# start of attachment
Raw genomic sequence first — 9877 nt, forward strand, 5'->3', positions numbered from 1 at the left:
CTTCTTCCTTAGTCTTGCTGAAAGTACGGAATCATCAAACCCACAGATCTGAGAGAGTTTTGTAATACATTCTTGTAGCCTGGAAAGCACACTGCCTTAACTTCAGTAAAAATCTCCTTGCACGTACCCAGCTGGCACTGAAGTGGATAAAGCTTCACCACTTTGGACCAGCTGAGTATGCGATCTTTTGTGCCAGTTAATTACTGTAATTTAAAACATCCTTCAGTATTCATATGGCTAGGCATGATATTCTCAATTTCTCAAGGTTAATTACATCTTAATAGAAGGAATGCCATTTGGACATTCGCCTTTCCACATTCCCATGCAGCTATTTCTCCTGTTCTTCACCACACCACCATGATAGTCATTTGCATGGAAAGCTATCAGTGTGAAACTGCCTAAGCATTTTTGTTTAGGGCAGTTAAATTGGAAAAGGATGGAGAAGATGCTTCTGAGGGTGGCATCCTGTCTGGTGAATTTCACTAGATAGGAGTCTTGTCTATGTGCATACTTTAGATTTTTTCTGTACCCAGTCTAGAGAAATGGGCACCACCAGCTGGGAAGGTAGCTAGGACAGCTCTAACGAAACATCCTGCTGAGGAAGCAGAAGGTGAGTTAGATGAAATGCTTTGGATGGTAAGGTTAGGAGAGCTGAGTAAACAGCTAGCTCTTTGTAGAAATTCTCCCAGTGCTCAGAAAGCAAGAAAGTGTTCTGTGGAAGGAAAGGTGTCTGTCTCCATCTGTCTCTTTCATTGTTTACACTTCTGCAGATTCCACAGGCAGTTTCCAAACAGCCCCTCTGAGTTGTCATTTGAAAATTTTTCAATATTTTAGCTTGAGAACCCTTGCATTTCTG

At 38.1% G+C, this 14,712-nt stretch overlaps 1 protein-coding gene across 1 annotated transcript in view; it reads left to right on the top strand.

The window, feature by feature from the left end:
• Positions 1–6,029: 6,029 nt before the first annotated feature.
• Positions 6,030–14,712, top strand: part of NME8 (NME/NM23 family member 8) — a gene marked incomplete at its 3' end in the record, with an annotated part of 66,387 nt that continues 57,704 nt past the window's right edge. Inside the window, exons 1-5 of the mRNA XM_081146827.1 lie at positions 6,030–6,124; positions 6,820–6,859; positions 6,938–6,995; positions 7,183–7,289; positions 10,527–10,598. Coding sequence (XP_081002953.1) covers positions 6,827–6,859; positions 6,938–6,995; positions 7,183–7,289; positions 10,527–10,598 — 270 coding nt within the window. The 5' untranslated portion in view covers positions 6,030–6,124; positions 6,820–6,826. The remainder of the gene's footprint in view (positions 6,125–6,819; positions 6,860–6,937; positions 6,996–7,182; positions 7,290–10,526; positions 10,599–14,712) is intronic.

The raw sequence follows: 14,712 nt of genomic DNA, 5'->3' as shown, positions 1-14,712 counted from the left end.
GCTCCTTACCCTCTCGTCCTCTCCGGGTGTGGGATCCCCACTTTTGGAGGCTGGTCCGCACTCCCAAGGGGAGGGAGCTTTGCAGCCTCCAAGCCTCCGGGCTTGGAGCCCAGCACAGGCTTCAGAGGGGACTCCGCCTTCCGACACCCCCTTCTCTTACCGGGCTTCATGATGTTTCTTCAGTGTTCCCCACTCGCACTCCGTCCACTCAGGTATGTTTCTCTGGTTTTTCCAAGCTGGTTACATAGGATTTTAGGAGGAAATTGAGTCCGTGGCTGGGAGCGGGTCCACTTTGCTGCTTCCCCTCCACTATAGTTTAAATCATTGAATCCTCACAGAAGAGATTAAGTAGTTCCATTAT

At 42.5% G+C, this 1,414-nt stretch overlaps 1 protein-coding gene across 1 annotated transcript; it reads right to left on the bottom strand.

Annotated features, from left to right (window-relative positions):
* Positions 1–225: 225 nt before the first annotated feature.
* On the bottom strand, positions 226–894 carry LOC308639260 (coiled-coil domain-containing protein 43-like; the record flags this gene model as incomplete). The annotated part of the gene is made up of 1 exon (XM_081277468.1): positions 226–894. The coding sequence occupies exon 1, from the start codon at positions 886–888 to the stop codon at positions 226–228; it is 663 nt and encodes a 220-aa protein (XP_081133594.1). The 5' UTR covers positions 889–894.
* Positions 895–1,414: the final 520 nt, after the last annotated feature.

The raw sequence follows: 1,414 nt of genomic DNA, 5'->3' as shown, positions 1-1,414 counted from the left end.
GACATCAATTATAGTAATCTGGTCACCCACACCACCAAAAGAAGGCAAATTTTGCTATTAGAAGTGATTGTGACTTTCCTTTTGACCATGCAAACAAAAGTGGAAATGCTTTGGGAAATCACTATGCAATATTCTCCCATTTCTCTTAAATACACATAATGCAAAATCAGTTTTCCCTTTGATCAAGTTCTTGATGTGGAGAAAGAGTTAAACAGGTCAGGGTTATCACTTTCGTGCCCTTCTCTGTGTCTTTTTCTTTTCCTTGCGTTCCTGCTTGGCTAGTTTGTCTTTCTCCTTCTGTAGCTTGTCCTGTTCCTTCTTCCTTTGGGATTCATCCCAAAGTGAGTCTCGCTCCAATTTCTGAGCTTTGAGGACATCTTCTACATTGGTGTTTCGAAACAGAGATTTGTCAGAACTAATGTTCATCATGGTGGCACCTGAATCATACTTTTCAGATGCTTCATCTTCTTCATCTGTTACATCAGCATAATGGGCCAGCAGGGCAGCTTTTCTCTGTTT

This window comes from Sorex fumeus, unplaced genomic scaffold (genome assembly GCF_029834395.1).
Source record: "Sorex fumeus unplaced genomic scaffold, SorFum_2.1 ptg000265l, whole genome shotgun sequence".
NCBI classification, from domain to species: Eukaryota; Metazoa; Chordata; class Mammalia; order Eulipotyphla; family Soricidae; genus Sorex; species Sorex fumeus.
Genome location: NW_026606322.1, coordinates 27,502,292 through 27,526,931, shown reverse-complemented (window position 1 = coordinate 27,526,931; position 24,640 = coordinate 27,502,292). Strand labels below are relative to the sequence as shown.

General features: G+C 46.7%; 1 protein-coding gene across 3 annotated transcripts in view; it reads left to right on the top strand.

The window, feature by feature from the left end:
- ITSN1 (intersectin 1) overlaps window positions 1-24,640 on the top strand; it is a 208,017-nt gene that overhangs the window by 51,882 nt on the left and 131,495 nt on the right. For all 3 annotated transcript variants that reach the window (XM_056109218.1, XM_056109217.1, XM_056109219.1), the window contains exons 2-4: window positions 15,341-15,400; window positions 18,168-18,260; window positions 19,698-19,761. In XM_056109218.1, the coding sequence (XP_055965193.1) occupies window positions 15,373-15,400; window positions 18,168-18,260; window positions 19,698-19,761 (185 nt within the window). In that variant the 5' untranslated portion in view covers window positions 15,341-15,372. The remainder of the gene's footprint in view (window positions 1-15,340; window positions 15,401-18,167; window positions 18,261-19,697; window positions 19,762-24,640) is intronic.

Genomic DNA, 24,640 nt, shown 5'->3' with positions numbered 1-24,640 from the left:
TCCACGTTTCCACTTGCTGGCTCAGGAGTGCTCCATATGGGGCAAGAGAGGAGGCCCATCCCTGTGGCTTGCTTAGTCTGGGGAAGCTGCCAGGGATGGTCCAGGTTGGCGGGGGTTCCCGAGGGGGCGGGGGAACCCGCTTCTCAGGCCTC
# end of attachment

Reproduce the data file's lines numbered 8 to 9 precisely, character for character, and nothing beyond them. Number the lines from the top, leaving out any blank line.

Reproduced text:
GCTCCTTACCCTCTCGTCCTCTCCGGGTGTGGGATCCCCACTTTTGGAGGCTGGTCCGCACTCCCAAGGGGAGGGAGCTTTGCAGCCTCCAAGCCTCCGGGCTTGGAGCCCAGCACAGGCTTCAGAGGGGACTCCGCCTTCCGACACCCCCTTCTCTTACCGGGCTTCATGATGTTTCTTCAGTGTTCCCCACTCGCACTCCGTCCACTCAGGTATGTTTCTCTGGTTTTTCCAAGCTGGTTACATAGGATTTTAGGAGGAAATTGAGTCCGTGGCTGGGAGCGGGTCCACTTTGCTGCTTCCCCTCCACTATAGTTTAAATCATTGAATCCTCACAGAAGAGATTAAGTAGTTCCATTAT

At 42.5% G+C, this 1,414-nt stretch overlaps 1 protein-coding gene across 1 annotated transcript; it reads right to left on the bottom strand.